Nevertheless, the bottom line is if the dog does not have the above-mentioned qualifications, the dog could fold when the moment of truth arrives. Most dogs choose flight rather than fight if they do not have strong integrity and the above qualifications. If you decide to have your dog protection trained, set up a "real" situation to proof your dog. For example, go out at night and pick a spot your dog has never been to, have a "perpetrator" (one whom your dog has never seen before) "attack" you (with padded sleeves on under his coat). Make sure the "bad guy" does not alert the dog before the attack with sounds, etc. Make the attack as silent and real as possible. If your dog passes this test by unhesitatingly attacking the perpetrator, then you can rely on this dog for future real incidences. If your dog does not pass this test, get your money BACK from the trainer. I cannot speak in legal terms because I am not a lawyer, but a protection dog is usually considered Deadly Physical Force. To train him and use him as such, you must talk to a lawyer to find out what your rights are. As far as security in the house when other adults and children are coming in, the responsible people should be on red alert. If one of the outsiders makes a gesture or sound that imitates a training procedure, the dog could bite them. You must be vigilante and have a good OUT command instilled in the dog. An OUT command is a stop command. In the training, the dog must be taught to think for himself; he cannot wait for a command to bite.

For example, what happens if you are walking down the street and someone comes from behind a car to hit you on the head with a bat to rob or rape you, and you do not see this person, but the dog does. Do you want your dog to wait for you to command him, or should he make the evaluation himself and take action? He must be taught to take action by himself. But remember, when a dog is trained to think for himself, you must have "eyes in the BACK of your head" so your dog does not make a mistake and bite a child running out from behind a car with a bat to play baseball. It takes a very special household to have a real protection dog in it.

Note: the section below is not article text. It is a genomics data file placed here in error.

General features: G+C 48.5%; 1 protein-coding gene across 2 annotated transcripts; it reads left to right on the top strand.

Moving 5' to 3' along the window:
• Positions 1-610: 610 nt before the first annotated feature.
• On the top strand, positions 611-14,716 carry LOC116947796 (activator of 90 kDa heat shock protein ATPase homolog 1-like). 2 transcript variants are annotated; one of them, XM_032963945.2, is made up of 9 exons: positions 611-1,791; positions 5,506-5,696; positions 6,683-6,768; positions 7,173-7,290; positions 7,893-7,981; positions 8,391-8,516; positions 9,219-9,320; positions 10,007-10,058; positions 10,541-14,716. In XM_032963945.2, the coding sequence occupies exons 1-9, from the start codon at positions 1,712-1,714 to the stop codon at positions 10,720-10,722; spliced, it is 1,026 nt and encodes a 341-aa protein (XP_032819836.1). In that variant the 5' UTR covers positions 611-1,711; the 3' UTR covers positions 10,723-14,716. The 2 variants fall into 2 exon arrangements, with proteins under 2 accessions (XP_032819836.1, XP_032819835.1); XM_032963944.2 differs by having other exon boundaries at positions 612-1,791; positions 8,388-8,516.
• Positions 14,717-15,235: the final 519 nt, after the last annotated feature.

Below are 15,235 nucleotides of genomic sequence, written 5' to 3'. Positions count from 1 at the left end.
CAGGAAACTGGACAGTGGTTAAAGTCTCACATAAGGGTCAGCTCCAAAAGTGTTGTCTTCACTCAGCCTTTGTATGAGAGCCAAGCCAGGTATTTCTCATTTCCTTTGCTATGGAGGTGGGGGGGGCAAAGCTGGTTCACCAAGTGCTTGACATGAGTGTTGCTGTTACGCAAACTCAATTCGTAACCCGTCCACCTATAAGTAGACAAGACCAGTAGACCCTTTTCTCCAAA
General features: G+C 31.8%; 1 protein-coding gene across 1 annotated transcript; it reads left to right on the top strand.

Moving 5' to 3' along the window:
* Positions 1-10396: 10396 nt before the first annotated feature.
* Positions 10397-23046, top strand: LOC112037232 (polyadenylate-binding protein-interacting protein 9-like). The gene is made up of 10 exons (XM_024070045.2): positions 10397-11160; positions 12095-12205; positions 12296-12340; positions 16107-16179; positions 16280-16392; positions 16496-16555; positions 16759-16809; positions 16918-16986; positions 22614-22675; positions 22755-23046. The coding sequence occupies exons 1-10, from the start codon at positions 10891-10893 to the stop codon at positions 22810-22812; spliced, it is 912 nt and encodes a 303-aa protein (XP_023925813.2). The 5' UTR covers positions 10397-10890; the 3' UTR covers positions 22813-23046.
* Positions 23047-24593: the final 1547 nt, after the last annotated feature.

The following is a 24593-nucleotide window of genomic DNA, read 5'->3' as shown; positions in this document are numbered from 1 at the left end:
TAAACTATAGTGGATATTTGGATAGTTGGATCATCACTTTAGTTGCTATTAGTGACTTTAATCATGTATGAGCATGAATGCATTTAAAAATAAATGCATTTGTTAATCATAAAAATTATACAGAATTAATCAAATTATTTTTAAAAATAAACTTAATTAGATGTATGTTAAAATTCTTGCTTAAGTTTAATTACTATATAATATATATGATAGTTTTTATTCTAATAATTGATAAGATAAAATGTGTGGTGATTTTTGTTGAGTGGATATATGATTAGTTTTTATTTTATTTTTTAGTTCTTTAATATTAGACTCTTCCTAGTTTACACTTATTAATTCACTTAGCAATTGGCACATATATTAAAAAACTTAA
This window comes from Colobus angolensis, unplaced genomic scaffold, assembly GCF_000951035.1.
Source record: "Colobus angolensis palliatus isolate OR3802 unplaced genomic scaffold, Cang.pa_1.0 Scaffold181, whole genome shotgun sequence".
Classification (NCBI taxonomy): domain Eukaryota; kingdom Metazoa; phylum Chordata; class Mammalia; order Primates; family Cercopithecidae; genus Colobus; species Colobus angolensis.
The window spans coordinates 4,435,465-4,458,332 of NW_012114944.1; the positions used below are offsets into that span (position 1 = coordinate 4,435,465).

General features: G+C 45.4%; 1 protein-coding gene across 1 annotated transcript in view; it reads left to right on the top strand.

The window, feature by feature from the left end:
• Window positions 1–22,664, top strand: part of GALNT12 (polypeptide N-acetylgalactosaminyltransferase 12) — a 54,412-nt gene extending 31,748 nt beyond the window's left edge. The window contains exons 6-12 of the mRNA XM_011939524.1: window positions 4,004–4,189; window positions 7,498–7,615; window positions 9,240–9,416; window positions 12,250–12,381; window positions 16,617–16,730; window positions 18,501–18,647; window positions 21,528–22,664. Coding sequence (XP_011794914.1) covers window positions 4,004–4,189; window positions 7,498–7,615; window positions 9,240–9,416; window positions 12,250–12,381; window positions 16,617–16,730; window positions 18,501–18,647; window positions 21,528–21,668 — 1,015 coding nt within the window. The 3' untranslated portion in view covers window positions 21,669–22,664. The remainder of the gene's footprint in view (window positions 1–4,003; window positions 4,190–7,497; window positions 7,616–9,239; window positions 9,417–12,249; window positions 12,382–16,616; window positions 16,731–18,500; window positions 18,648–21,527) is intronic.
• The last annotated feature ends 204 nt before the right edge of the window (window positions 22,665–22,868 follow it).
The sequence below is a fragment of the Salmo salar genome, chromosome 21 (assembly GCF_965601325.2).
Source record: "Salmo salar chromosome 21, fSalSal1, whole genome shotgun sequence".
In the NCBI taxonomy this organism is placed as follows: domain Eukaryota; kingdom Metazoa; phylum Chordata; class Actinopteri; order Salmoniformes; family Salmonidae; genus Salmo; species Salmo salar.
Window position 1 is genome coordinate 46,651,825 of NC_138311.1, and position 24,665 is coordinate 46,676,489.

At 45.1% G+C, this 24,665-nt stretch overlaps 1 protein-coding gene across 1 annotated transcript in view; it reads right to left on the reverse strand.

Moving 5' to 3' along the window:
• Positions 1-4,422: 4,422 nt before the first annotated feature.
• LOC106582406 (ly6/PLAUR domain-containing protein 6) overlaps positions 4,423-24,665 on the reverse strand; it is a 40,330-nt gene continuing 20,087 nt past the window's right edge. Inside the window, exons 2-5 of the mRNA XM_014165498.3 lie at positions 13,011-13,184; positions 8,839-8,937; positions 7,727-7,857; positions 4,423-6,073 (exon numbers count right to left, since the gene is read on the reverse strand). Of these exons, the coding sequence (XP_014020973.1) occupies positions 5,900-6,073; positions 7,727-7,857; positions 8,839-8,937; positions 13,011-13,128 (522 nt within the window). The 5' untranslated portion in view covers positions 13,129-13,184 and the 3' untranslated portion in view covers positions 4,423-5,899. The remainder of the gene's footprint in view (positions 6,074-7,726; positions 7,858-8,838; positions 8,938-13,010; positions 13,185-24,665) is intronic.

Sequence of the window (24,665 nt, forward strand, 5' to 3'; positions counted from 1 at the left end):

A guard dog is a dog that has been taught to bite, has been poison-proofed, stays in an enclosed perimeter, has only one friend who feeds him, and who wants to eat the whole world. He must be very strong in mind and spirit and be able to make short work of a bad guy. The guard dog works totally by himself. Again, I do not know what the laws are, but they should be checked out. (For example, what happens if a child climbs your fence to retrieve a ball, and the dog eats him?) A decision to have a dog in the house trained with any type of protection work under his belt is a very heavy responsibility and should be taken cautiously and with prudence.

Written by Neal Seaman